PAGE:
AAMI was established in 2001 by the Board of Regents following a benchmark study that identified extensive gaps in postsecondary attainment between African-American men and peer groups of African-American women and other student populations.
Over the years the program has evolved from a 3-campus qualitative and quantitative research study; to a 6-campus pilot program serving African-American male middle school, high school, and college students throughout Georgia; to a program co-located at Kennesaw State University focused on undergraduate students.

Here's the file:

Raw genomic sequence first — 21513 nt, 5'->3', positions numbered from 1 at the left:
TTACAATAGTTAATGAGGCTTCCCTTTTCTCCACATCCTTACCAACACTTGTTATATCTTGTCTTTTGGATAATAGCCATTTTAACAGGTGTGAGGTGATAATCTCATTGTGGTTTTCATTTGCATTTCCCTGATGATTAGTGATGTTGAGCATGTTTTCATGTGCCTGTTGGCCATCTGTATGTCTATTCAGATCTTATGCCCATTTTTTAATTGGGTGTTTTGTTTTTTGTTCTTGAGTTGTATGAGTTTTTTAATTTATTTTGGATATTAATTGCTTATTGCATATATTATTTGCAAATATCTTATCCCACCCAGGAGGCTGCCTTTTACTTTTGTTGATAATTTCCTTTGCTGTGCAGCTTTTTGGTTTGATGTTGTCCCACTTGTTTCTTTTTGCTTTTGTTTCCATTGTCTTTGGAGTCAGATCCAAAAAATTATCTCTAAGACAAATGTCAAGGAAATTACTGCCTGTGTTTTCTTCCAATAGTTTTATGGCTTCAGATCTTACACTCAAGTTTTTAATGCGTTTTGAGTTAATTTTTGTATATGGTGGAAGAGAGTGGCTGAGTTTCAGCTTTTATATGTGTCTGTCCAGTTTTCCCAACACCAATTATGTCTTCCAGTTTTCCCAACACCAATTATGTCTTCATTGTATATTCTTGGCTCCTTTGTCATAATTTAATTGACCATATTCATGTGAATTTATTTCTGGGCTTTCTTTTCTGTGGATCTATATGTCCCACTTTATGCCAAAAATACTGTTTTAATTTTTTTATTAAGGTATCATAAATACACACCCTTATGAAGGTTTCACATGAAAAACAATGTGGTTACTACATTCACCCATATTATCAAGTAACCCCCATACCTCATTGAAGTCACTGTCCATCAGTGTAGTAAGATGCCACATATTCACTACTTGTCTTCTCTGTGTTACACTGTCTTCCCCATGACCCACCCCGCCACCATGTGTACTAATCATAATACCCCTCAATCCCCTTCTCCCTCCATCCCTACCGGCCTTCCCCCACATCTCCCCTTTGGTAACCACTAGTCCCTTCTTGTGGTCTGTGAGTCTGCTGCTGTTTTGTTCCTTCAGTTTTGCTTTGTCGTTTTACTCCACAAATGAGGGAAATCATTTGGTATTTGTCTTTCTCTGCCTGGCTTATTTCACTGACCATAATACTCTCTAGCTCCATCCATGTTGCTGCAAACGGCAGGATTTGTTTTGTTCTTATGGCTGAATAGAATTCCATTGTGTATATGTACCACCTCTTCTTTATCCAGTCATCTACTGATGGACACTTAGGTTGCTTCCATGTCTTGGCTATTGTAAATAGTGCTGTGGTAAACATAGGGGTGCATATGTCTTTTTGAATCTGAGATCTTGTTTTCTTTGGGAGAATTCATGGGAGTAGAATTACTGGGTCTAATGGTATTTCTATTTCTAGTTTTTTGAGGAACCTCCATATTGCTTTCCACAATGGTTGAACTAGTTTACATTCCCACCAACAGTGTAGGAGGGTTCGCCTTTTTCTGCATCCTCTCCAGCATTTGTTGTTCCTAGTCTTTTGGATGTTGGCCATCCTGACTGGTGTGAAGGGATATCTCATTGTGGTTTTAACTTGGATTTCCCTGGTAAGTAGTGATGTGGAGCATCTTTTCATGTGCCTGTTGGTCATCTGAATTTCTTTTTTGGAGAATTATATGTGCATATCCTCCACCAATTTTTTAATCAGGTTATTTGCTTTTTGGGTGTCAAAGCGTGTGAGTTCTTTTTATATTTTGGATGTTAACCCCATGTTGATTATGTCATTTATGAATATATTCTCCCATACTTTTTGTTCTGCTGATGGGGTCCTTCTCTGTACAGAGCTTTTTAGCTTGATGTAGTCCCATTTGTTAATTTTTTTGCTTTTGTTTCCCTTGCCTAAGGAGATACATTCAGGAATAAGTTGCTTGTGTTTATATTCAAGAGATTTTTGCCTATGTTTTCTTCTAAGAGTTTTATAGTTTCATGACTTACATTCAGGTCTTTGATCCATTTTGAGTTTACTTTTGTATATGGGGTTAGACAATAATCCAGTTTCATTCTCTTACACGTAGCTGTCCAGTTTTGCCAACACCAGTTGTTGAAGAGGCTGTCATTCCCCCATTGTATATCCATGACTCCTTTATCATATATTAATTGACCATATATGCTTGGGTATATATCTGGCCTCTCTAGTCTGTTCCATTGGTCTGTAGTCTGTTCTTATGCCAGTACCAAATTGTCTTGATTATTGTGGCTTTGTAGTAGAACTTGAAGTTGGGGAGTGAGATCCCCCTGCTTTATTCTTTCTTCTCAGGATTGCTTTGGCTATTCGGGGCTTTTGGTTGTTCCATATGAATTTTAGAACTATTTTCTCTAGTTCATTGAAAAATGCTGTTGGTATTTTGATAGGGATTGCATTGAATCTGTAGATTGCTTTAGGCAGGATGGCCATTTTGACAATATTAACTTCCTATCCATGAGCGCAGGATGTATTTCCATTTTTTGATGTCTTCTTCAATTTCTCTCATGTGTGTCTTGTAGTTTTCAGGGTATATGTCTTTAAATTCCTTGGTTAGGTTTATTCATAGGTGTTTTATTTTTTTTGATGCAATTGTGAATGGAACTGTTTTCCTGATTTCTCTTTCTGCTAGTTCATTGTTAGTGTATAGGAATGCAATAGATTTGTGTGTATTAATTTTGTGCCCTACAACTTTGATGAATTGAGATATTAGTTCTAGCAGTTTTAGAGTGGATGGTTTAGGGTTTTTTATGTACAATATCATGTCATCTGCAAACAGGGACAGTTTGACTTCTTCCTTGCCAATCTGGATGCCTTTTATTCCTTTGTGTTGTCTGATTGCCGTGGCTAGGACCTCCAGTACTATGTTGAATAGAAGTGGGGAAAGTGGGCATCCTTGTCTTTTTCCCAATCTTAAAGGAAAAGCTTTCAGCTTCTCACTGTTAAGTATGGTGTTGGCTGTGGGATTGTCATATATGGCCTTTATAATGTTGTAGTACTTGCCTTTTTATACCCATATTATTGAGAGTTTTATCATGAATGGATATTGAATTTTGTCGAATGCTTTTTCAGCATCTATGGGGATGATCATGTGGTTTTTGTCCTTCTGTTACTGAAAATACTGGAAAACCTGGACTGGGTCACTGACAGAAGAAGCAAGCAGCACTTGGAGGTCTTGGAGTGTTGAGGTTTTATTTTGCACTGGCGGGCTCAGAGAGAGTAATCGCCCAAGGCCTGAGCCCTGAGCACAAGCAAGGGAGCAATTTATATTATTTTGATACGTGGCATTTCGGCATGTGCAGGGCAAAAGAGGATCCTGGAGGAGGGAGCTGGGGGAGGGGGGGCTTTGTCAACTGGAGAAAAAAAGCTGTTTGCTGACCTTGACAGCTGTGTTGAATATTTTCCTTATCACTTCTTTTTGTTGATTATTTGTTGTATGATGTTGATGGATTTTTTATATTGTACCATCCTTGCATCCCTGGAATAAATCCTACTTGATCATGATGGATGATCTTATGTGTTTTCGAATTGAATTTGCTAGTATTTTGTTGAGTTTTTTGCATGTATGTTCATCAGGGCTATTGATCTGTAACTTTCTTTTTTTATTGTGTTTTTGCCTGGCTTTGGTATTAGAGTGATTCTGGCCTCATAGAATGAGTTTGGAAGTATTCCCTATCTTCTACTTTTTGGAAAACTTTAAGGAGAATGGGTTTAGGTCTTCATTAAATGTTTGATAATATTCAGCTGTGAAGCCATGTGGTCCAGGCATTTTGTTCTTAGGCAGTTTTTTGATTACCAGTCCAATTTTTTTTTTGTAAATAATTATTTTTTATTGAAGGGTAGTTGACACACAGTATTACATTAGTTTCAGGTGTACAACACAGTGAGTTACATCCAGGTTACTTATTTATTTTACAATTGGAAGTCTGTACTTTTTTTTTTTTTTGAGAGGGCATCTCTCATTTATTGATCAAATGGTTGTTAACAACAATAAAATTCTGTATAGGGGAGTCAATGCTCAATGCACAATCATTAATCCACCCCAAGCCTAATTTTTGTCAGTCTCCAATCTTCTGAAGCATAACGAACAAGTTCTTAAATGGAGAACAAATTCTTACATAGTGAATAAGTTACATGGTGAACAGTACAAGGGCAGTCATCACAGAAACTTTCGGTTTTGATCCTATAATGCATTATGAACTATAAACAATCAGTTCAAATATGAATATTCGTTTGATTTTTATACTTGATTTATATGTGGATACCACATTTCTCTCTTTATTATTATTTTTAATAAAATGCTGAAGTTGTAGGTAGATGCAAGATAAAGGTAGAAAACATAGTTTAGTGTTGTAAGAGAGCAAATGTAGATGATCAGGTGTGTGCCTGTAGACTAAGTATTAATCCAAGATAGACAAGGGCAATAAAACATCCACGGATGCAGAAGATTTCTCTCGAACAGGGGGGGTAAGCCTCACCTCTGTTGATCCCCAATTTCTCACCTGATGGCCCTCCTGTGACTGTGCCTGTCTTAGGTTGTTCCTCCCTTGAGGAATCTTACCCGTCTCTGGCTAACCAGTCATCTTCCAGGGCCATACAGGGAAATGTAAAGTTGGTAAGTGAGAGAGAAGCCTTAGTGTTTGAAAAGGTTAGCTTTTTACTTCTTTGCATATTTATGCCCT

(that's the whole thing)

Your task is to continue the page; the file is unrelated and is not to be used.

When program management returned to the System Office in 2017, AAMI implemented a new phase known as AAMI 2.0 in 2018. Currently, AAMI has thriving programs on 24 campuses.
African-American Male Initiative is a legacy name based on the initial purpose of the program to recruit, retain and graduate more African-American males to close the postsecondary achievement gap.
Of note, AAMI is a comprehensive program open to students who choose to embrace AAMI’s four key components of: Academic Skills Enrichment, Student Support Services, Adult & Peer Mentoring, and Leadership Development.